SEC Charges Former Tech CEO In Alleged $80M Fraud Scheme

Former HeadSpin CEO Manish Lachwani allegedly swindled investors by falsely claiming the Palo Alto, Calif.-based company had achieved strong growth in customer acquisition and revenue generation. Its investors included Dell Technologies Capital.


The U.S. Securities and Exchange Commission has charged the former CEO of HeadSpin, a Palo Alto, Calif.-based technology company, with allegedly defrauding investors to the tune of $80 million.

The SEC today said Manish Lachwani allegedly defrauded investors by falsely claiming that HeadSpin had achieved strong growth in customer acquisition and revenue generation.

The SEC alleges that from at least 2018 through 2020, Lachwani fraudulently schemed to boost the valuation of HeadSpin to more than $1 billion by falsely inflating the technology startup’s key financial metrics and doctoring internal sales records, according to an SEC complaint filed in the U.S. District Court for the Northern District of California.

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Lachwani could not be reached immediately for comment. He was arrested today on charges of securities fraud and wire fraud perpetrated to raise money from investors, according to the U.S. Attorney’s Office for the Northern District of California. HeadSpin, a digital experience AI platform company that claims Amazon Web Services, Google Cloud and IBM among others as its partners, continues to operate under a new CEO.

Lachwani controlled HeadSpin’s business functions and operations from its formation in about 2015 through his tenure as CEO that ended in 2020. HeadSpin made virtually all of its revenue by charging customers fees to use its hardware and software products, according to the SEC court complaint.

“To create the illusion of strong and consistent growth, Lachwani, who controlled all important aspects of HeadSpin’s financials and sales operations, falsely inflated the values of numerous customer deals that, in reality, were much smaller,” the complaint stated. “He also fraudulently treated uncommitted deal amounts that he had discussed with customers as if they were guaranteed future payments.”

Lachwani allegedly concealed the inflated claims by creating fake invoices and altering real invoices to falsely make it appear that customers were billed higher amounts. He also allegedly enriched himself by selling $2.5 million of his personal HeadSpin shares in a fundraising round during which he made misrepresentations to an existing HeadSpin investor, the SEC said.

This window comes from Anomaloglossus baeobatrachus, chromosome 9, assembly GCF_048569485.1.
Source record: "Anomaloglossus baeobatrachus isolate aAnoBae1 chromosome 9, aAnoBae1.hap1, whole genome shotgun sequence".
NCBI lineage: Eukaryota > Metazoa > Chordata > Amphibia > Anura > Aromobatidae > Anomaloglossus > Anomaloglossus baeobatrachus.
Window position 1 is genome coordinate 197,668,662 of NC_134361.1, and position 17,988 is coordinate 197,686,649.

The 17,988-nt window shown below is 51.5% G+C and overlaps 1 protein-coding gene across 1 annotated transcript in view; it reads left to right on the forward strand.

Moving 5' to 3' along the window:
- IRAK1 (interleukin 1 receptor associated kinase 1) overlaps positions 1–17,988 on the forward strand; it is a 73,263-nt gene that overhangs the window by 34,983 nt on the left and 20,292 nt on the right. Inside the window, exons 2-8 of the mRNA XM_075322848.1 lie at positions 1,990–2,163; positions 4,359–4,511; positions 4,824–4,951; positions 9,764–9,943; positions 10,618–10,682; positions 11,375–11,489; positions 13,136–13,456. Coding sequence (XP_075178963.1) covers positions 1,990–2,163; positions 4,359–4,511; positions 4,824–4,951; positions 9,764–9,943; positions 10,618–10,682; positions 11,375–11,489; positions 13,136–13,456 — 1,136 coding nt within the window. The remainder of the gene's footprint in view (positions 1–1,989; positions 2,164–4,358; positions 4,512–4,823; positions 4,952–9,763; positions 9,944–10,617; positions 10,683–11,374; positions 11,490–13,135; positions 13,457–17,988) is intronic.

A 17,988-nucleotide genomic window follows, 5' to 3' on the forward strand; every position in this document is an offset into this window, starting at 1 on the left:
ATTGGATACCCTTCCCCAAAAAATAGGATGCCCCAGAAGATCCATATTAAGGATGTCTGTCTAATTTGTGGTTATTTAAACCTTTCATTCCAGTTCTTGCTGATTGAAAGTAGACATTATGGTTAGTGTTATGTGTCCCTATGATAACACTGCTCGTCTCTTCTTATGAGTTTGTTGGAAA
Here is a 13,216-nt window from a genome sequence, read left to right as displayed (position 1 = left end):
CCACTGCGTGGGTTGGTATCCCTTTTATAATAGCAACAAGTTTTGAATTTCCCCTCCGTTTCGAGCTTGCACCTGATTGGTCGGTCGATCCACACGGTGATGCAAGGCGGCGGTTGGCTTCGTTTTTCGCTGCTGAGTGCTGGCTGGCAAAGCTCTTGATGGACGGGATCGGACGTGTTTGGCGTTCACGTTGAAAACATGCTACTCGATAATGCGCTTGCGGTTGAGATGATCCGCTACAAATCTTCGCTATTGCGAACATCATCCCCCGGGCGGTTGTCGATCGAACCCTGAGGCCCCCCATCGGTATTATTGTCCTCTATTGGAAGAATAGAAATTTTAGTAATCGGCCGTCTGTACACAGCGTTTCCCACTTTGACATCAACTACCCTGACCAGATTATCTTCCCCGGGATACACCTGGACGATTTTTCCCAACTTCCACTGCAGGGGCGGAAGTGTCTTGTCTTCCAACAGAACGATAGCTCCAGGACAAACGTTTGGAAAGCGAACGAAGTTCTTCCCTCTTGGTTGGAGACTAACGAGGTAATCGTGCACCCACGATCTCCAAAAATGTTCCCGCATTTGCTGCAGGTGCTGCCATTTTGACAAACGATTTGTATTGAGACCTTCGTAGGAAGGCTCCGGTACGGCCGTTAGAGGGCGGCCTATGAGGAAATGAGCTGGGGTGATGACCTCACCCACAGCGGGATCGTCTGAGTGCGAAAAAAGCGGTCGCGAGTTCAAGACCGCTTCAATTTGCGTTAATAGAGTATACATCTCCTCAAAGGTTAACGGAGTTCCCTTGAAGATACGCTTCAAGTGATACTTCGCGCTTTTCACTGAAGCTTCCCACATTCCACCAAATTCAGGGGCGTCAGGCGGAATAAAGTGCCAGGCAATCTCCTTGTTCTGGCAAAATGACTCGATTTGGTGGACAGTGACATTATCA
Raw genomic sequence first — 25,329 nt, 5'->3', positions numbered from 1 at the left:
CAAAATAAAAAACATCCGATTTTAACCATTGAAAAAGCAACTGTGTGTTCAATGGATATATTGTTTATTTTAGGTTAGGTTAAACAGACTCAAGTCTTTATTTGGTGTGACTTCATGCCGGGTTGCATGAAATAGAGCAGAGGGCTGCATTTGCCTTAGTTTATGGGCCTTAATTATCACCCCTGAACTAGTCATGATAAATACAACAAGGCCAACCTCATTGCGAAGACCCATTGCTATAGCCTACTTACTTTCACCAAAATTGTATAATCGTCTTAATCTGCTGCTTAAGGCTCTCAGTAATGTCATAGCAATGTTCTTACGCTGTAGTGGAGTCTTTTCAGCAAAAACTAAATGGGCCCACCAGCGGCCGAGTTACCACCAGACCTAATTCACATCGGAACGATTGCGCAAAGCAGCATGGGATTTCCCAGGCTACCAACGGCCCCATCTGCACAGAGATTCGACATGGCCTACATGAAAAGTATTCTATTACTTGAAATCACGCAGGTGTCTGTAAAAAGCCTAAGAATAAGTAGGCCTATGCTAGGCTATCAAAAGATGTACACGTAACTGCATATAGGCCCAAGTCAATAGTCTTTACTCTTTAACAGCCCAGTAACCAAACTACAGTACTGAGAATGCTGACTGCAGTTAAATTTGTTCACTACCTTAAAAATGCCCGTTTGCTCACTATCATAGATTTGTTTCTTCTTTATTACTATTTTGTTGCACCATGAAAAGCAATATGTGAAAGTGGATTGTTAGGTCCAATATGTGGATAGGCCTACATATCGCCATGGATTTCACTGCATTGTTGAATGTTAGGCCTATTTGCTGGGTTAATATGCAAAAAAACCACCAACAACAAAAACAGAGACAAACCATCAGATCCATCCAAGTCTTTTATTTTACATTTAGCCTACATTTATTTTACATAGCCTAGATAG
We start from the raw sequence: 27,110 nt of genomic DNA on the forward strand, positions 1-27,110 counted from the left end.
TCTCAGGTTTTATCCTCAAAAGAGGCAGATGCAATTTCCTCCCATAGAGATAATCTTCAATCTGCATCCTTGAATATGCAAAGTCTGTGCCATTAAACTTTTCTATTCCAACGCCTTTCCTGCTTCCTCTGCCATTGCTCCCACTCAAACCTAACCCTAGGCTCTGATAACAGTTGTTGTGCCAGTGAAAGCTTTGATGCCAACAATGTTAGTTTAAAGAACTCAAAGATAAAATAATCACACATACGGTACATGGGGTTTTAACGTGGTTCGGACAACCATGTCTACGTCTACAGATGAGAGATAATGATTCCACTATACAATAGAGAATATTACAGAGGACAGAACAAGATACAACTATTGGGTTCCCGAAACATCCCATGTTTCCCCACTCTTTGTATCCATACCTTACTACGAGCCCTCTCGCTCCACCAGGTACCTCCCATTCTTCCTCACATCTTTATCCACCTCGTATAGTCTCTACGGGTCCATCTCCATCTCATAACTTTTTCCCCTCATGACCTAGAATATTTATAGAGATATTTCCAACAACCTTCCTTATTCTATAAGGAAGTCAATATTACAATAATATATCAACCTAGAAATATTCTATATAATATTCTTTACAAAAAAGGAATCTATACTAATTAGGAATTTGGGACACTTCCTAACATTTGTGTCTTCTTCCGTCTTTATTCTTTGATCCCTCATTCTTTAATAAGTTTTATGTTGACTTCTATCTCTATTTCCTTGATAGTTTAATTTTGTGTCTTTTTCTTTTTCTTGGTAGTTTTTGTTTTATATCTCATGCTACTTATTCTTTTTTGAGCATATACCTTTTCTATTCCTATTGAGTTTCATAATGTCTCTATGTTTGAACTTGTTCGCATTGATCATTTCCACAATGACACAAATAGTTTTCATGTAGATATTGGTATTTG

“Lachwani’s fraudulent actions increased HeadSpin’s revenue-related financial measures, which, in turn, fueled the company’s valuation upward,” the SEC’s complaint states. “In fall of 2018, ahead of its Series B fundraising round, HeadSpin was valued at approximately half a billion dollars. When Lachwani sold his personal stock in around May 2019, that valuation had climbed about 50 percent to approximately $750 million. Less than six months later, in fall of 2019, HeadSpin’s valuation for its Series C fund raise had jumped to approximately $1.1 billion and entered so-called ‘unicorn status.’”

Investors invested millions of dollars in HeadSpin based on Lachwani’s alleged misrepresentations, according to the SEC.

“We allege that Lachwani misled investors into believing that HeadSpin had achieved a ‘unicorn’ valuation by winning hundreds of lucrative deals, including many with Silicon Valley’s biggest and most high-profile companies,” said Monique C. Winkler, associate regional director of the SEC’s San Francisco office. “Companies and their executives must tell the truth when speaking about financial metrics that are material to the value of the business.”